In recent years, interest in alternative cancer treatment methods has grown tremendously. These approaches differ from the conventional medical treatments and are currently under study. They are also called unconventional, nontraditional, complementary, unproven, holistic, or questionable methods. Views about alternative cancer therapies vary greatly: believers have great faith in them, claiming they can do miracles while non-believers simply dismiss them as medical quackery.
The major appeal of alternative treatments to cancer patients lies in the fact that, unless their disease is discovered at an early stage, most conventional treatments cannot promise cure while alternative therapies do, as claimed by the salespeople of these treatments. Some alternative treatments claim not only to cure cancer, but also to promise few or no objectionable side effects, which can be enormously tempting for cancer patients. Besides, alternative practitioners often appear more sympathetic, listening and talking to their patients more than the typical overscheduled physicians in busy managed-care or oncology settings.
In general, these unconventional therapies not only cannot cure, butl also they have not been held to the same standards of proof of safety and effectiveness as have the conventional drugs and treatments prescribed by physicians. Some unconventional treatments may even interfere with the effectiveness of a scientifically valid conventional medical therapy. Some unconventional therapies may also cause injury or infection or other kinds of problems. What often causes so much dismay among traditional practitioners is that unproven therapies sometimes steer people away from scientifically valid treatments that would have been effective if they had not delayed it.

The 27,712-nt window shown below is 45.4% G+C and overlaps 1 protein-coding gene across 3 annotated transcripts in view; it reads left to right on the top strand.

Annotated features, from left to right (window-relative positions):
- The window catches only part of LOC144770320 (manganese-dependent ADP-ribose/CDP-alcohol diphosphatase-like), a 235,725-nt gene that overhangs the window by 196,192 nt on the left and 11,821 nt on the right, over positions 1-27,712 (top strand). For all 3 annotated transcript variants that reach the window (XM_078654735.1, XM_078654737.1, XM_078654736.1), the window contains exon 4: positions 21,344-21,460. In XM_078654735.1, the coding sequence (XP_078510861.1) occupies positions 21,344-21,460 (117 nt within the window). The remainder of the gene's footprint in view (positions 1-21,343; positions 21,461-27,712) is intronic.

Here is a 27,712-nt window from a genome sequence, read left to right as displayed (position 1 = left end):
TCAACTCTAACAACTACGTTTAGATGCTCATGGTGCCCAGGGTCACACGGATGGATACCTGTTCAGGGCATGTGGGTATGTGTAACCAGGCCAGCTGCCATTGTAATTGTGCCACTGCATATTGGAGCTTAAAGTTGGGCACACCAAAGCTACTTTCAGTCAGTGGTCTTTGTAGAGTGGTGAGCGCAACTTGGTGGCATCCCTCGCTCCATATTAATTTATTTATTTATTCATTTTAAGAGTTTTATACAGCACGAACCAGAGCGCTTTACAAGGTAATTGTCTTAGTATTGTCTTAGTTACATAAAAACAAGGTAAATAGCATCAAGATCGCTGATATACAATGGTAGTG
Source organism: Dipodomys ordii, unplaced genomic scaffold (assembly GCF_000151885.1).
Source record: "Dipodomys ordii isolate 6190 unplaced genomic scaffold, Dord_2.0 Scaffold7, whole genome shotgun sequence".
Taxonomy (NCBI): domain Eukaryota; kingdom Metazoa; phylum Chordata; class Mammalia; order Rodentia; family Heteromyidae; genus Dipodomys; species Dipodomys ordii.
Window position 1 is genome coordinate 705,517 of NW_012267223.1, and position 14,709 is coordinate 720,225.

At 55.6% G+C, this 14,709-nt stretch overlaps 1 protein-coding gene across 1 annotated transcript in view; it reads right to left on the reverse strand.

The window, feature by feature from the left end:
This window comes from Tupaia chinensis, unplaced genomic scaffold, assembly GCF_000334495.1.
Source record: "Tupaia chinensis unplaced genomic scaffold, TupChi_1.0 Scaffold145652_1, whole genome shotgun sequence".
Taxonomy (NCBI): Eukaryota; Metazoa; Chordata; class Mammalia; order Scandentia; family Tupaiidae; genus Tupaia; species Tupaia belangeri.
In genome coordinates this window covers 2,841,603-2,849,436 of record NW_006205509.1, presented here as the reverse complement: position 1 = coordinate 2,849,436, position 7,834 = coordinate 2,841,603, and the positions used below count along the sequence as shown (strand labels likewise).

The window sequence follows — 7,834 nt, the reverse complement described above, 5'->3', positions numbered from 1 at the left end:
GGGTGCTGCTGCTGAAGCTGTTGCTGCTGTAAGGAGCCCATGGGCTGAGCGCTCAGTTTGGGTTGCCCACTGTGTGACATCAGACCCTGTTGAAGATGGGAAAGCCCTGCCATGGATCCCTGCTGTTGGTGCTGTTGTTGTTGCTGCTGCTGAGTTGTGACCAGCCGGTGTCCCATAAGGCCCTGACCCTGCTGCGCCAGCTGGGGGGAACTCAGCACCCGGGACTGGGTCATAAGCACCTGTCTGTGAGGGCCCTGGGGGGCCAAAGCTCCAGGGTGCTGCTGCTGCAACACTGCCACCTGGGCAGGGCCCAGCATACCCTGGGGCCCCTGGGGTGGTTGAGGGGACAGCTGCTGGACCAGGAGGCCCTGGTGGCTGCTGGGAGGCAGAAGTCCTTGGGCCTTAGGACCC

However, despite the fact that some dubious treatments are still being sold to the public, taking advantage of the desperation of cancer patients and their families, some cancer doctors and well-respected scientists believe that some of the alternative treatments are worthy of serious study. In fact, some positive reports of unconventional treatments come from the medical community itself, and some methods are being used in some of the most prestigious cancer centers in this country. Some unconventional therapies are beginning to take their place alongside conventional treatments. These methods are usually used to improve the quality of life during treatment.
In conjunction with conventional therapies, prayer, massage, meditation, and yoga are some of the methods used to alleviate anxiety and stress. Laetrile, holistic surgery, and ayurvedic therapies are the most common unconventional therapies that are used today. These are often called complementary methods. Nutritional therapy focuses on an eating plan to help improve the patient's well being, tolerance of treatment, and quality of life. Support groups can be a valuable part of cancer treatment because they can have a positive effect on the patient's overall attitude. Some evidence also suggests that social support may affect the immune system positively. Researchers are finding that some techniques, such as acupuncture, appear to relieve some symptoms such as nausea, vomiting, and pain.
Before seeking alternative treatments, cancer patients are strongly advised to discuss these with their oncologists and ask the same questions about alternative therapy as they do about conventional therapy so that they can make educated decisions regarding their cancer treatment.